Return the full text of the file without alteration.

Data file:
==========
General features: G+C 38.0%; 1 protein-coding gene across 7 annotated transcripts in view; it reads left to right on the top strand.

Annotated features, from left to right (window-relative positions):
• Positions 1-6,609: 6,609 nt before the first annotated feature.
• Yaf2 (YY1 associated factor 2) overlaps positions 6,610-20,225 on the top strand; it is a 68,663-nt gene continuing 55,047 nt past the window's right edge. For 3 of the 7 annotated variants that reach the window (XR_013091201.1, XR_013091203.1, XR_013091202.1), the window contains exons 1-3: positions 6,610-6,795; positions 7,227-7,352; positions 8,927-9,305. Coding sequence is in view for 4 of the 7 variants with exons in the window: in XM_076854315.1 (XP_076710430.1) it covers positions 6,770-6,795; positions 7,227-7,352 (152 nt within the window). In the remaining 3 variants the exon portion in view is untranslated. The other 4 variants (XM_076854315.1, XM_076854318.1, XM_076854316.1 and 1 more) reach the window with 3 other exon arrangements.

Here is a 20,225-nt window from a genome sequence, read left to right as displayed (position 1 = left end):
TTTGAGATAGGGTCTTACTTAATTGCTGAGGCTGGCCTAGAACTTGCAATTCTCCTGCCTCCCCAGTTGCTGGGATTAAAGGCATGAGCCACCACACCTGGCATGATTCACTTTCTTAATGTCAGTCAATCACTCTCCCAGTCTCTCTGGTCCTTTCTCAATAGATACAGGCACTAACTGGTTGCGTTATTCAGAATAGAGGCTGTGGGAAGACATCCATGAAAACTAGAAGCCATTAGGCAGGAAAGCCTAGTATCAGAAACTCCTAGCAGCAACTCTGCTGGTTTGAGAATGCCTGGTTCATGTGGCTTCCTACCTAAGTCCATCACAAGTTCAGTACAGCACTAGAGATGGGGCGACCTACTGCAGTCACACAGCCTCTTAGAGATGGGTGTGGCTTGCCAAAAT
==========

General features: G+C 38.0%; 1 protein-coding gene across 7 annotated transcripts in view; it reads left to right on the top strand.

Annotated features, from left to right (window-relative positions):
• Positions 1-6,609: 6,609 nt before the first annotated feature.
• Yaf2 (YY1 associated factor 2) overlaps positions 6,610-20,225 on the top strand; it is a 68,663-nt gene continuing 55,047 nt past the window's right edge. For 3 of the 7 annotated variants that reach the window (XR_013091201.1, XR_013091203.1, XR_013091202.1), the window contains exons 1-3: positions 6,610-6,795; positions 7,227-7,352; positions 8,927-9,305. Coding sequence is in view for 4 of the 7 variants with exons in the window: in XM_076854315.1 (XP_076710430.1) it covers positions 6,770-6,795; positions 7,227-7,352 (152 nt within the window). In the remaining 3 variants the exon portion in view is untranslated. The other 4 variants (XM_076854315.1, XM_076854318.1, XM_076854316.1 and 1 more) reach the window with 3 other exon arrangements.

Here is a 20,225-nt window from a genome sequence, read left to right as displayed (position 1 = left end):
TTTGAGATAGGGTCTTACTTAATTGCTGAGGCTGGCCTAGAACTTGCAATTCTCCTGCCTCCCCAGTTGCTGGGATTAAAGGCATGAGCCACCACACCTGGCATGATTCACTTTCTTAATGTCAGTCAATCACTCTCCCAGTCTCTCTGGTCCTTTCTCAATAGATACAGGCACTAACTGGTTGCGTTATTCAGAATAGAGGCTGTGGGAAGACATCCATGAAAACTAGAAGCCATTAGGCAGGAAAGCCTAGTATCAGAAACTCCTAGCAGCAACTCTGCTGGTTTGAGAATGCCTGGTTCATGTGGCTTCCTACCTAAGTCCATCACAAGTTCAGTACAGCACTAGAGATGGGGCGACCTACTGCAGTCACACAGCCTCTTAGAGATGGGTGTGGCTTGCCAAAAT